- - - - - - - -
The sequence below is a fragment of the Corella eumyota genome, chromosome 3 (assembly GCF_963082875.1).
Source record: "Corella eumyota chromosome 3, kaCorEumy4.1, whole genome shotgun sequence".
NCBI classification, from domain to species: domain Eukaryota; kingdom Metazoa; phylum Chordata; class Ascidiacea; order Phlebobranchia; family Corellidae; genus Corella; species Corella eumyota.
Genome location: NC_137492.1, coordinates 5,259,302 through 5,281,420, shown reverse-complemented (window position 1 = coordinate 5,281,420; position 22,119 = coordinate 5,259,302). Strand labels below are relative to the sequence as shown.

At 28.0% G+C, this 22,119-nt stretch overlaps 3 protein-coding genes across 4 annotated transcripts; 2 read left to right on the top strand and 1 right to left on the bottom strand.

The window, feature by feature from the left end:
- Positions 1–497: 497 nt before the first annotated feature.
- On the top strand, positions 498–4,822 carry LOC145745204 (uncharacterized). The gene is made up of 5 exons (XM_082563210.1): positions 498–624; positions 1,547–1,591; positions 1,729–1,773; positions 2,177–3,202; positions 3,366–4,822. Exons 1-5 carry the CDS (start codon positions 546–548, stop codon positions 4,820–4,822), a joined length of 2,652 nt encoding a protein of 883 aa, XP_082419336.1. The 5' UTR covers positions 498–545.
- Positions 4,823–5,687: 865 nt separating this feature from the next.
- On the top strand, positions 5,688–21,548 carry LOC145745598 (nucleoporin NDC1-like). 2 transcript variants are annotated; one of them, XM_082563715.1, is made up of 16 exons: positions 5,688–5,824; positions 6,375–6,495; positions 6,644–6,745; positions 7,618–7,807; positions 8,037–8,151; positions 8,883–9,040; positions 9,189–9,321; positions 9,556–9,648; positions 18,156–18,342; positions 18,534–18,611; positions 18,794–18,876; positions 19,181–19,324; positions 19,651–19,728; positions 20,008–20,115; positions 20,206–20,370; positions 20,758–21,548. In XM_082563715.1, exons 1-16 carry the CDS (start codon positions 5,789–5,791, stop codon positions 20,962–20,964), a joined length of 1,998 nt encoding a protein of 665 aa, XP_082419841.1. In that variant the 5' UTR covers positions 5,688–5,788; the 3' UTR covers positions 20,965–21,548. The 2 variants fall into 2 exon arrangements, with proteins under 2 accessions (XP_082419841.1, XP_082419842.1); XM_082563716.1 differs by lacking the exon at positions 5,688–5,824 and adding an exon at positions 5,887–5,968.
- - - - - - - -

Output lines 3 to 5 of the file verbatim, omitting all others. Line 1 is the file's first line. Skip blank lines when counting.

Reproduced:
NCBI classification, from domain to species: domain Eukaryota; kingdom Metazoa; phylum Chordata; class Ascidiacea; order Phlebobranchia; family Corellidae; genus Corella; species Corella eumyota.
Genome location: NC_137492.1, coordinates 5,259,302 through 5,281,420, shown reverse-complemented (window position 1 = coordinate 5,281,420; position 22,119 = coordinate 5,259,302). Strand labels below are relative to the sequence as shown.

At 28.0% G+C, this 22,119-nt stretch overlaps 3 protein-coding genes across 4 annotated transcripts; 2 read left to right on the top strand and 1 right to left on the bottom strand.